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The Rise of Remote Access Phishing Scams


Over the past several years, phishing scams have become increasingly common. Cybercriminals employ a range of tactics - from social engineering to advanced technologies - in order to evade security systems and gain access. One particularly dangerous scam is Remote Access Phishing Scams. Recent research states that employees get 14 phishing emails on average every year and CISCO’s cybersecurity threat trends suggest that 90% of data breaches happen due to phishing emails.

What are Remote Access Phishing Scams?

Remote Access Phishing Scams are phishing attacks in which the attacker sends an email or message posing as a trusted source, such as a vendor or a customer, and ask for remote access to the employee's computer. Once the employee grants access, the attacker steals sensitive information, installs malware, or even holds the business's data hostage for ransom.

Types of Remote Access Phishing Scams

The most common type of Remote Access Phishing Scam is the "Tech Support" scam. In this scam, the attacker poses as a technical support representative and asks the employee to grant them remote access to their computer to resolve a supposed technical issue. The hacker requests the employee to download remote access software that provides them access to the computer.

A joint advisory by the Cybersecurity and Infrastructure Security Agency (CISA) and the National Security Agency (NSA) suggests that cybercriminals actively exploit remote management software, like LogMeIn and AnyDesk, in phishing campaigns.

Another type of Remote Access Phishing Scam is the "Fake Upgrade" scam. In this scam, the attacker sends an email or message posing as a software vendor and asks the employee to upgrade their software. The employee is requested to download the "upgrade," which is likely malware that gives the attacker access to the employee's computer and sensitive information.

Remote Access Phishing Scams: Methods 

The most common methods of remote access phishing scams are:

  1. RDP: Remote Desktop Protocol: Organizations frequently use Remote Desktop Protocol (RDP) to facilitate remote work. However, the entire IT infrastructure is at risk if one endpoint device lacks security. Cybercriminals use online scanning tools to identify vulnerabilities in RDP endpoints. The biggest challenge with RDP for remote work is its inability to distinguish between malicious and benign actors once they access the network, making it more straightforward for hackers to gather company information stealthily.

  2. RATs: Remote Access Trojans: Hackers can access private networks through various means, including theft of credentials and malware like Remote Access Trojans (RATs). The latter involves sending infected files or links through phishing campaigns. In remote work setups, the unsuspecting victim may mistake the RAT for a required work-from-home program, leading to undetected infiltration by the hackers.

  3. Automated Malicious Bots: Organizations are increasingly adopting artificial intelligence and automated bots for various purposes. However, hackers can leverage these through compromised bots. Such bots can scan websites, apps, and APIs to identify vulnerabilities to exploit.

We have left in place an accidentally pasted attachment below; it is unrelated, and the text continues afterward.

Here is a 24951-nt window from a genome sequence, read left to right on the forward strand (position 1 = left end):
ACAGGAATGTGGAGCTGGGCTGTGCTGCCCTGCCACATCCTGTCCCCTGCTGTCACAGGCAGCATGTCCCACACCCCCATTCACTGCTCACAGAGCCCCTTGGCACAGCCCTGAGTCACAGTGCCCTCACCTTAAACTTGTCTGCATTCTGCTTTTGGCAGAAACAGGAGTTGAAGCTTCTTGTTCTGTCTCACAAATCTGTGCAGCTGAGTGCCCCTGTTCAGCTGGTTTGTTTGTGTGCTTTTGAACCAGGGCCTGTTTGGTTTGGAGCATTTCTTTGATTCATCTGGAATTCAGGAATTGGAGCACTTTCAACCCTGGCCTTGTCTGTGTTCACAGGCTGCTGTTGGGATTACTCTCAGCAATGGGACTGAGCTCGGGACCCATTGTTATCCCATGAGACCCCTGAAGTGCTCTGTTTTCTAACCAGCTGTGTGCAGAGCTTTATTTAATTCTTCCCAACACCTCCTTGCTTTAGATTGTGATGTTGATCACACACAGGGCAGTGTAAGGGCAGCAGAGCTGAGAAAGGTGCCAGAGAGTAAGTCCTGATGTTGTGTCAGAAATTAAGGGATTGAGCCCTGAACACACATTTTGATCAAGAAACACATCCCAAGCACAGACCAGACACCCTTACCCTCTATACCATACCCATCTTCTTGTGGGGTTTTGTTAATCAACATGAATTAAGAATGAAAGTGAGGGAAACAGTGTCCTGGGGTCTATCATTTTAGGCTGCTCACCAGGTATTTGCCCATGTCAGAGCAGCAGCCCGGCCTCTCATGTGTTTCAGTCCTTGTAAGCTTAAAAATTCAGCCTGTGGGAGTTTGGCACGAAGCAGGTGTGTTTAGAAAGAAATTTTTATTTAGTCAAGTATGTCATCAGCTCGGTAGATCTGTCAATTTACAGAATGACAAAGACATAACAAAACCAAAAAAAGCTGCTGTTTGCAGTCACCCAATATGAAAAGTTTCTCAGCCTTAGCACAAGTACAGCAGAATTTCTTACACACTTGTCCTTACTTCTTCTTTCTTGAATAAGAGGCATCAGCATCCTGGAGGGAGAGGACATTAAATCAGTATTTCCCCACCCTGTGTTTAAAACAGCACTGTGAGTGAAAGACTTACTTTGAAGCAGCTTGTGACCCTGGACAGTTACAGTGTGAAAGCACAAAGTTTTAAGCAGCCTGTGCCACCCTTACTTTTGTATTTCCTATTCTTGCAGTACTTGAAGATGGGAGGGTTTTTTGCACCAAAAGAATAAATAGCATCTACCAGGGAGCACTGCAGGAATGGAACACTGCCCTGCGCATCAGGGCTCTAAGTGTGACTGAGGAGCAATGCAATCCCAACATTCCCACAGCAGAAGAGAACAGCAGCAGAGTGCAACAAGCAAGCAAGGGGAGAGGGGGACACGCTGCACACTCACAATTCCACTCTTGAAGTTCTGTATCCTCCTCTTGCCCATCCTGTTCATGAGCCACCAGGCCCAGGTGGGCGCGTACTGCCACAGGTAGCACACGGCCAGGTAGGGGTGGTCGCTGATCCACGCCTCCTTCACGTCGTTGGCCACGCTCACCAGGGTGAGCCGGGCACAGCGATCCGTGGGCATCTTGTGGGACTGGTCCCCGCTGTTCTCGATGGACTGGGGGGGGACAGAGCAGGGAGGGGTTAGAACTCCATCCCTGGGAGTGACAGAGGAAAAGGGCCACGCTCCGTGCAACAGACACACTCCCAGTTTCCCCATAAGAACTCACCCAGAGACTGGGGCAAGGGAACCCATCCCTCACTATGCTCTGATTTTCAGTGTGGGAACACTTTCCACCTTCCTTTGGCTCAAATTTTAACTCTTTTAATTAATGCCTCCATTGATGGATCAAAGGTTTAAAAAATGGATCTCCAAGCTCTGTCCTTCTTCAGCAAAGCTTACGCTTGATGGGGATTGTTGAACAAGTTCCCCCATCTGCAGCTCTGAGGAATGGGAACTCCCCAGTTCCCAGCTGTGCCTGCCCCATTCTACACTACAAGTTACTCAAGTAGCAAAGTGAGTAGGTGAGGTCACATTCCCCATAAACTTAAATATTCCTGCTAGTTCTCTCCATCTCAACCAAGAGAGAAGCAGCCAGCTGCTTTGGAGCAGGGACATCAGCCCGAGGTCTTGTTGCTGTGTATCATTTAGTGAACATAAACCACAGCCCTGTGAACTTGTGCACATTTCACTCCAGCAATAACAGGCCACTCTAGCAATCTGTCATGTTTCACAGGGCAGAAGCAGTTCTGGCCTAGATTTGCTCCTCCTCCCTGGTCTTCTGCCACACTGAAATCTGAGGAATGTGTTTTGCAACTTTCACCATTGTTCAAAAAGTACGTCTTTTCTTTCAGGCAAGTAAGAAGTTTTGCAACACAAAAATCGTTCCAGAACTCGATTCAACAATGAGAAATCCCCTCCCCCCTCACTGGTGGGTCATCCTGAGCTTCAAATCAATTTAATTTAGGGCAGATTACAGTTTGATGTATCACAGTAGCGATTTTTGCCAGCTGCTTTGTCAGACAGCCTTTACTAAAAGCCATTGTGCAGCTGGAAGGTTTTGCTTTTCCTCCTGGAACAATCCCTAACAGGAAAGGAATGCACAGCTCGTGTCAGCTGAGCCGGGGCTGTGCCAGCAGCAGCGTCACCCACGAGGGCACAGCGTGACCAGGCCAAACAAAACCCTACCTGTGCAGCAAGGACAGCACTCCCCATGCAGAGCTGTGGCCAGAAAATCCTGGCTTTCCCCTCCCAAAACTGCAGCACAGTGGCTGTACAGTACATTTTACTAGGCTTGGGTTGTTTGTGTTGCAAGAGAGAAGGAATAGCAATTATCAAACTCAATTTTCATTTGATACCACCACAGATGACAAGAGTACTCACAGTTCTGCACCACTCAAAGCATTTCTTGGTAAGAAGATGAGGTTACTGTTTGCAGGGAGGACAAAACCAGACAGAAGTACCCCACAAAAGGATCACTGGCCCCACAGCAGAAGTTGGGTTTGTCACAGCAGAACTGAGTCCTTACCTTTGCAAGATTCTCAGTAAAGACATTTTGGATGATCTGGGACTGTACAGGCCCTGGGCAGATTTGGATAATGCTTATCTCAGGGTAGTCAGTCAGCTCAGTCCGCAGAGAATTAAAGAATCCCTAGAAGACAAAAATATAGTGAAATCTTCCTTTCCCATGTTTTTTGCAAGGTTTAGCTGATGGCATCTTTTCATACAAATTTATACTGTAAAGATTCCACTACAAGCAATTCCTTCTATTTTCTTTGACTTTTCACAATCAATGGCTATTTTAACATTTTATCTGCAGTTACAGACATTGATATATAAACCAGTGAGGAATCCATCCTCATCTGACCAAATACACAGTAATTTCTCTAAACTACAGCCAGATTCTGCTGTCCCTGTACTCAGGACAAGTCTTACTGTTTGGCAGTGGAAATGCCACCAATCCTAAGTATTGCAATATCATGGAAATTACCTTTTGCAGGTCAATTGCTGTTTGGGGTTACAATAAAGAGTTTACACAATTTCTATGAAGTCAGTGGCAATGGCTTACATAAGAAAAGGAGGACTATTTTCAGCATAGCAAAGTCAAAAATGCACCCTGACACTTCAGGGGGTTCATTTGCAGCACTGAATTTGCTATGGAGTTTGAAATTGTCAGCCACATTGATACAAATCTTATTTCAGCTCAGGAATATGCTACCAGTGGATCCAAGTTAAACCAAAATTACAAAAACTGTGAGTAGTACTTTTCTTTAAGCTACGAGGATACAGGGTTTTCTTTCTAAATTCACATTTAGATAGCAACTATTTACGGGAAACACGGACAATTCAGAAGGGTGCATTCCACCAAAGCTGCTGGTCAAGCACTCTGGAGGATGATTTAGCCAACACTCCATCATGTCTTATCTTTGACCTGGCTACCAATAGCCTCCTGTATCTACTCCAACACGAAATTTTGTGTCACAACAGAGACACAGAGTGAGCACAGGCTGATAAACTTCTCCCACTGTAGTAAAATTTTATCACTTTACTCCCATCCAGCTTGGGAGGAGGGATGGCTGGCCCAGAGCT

Four Steps to Prevent Remote Access Phishing Scams 

Data breaches can result in considerable losses to an organization—financial, legal, and reputational. Organizations of any scale must stay vigilant and deploy processes to prevent remote phishing scams. Here are four steps that enterprises can take:

  1. Proactive Phishing Prevention Tools: Proactive phishing prevention tools prevent phishing emails and take preemptive measures. It involves monitoring Domain Name Server (DNS) traffic and analyzing DNS data to identify, categorize, and block malicious domain names, detect infected devices, and provide actionable information for forensic investigations. 

  2. Use AI to Detect Potential Phishing Attacks: Artificial Intelligence (AI) tools can help fight phishing by detecting abnormal and potentially suspicious behaviour, scanning inbound links in real time, determining if a page is fake, and blocking access to verified malicious links.

  3. Email Security Awareness Program: Awareness is the key. The best defence against phishing scams is vigilant employees. A strong security awareness program can help employees detect and act when they receive phishing emails. 

  4. Conduct Phishing Penetration Testing, a.k.a Simulated Phishing Attack Tests: Phishing penetration tests mimic a phishing attack scenario with emails that result in users submitting sensitive emails on a fake website. When conducted regularly, these tests can assess the robustness of a company's security infrastructure and the effectiveness of security awareness training programs.

Final Thoughts

In this current climate, remote working has become the go-to for many companies. By taking proactive measures, firms can guard themselves against Remote Access Phishing Scams and stay one step ahead of malicious cybercriminals.

Ransomware Penetration Testing

Ransomware penetration testing evaluates the preparedness and risk of a ransomware attack. In addition to a complete analysis of the security program against the Cybersecurity Framework Profile for Ransomware Risk Management (NISTIR 8374), and a technical assessment of security controls, a full penetration test is conducted to measure the robustness of your systems.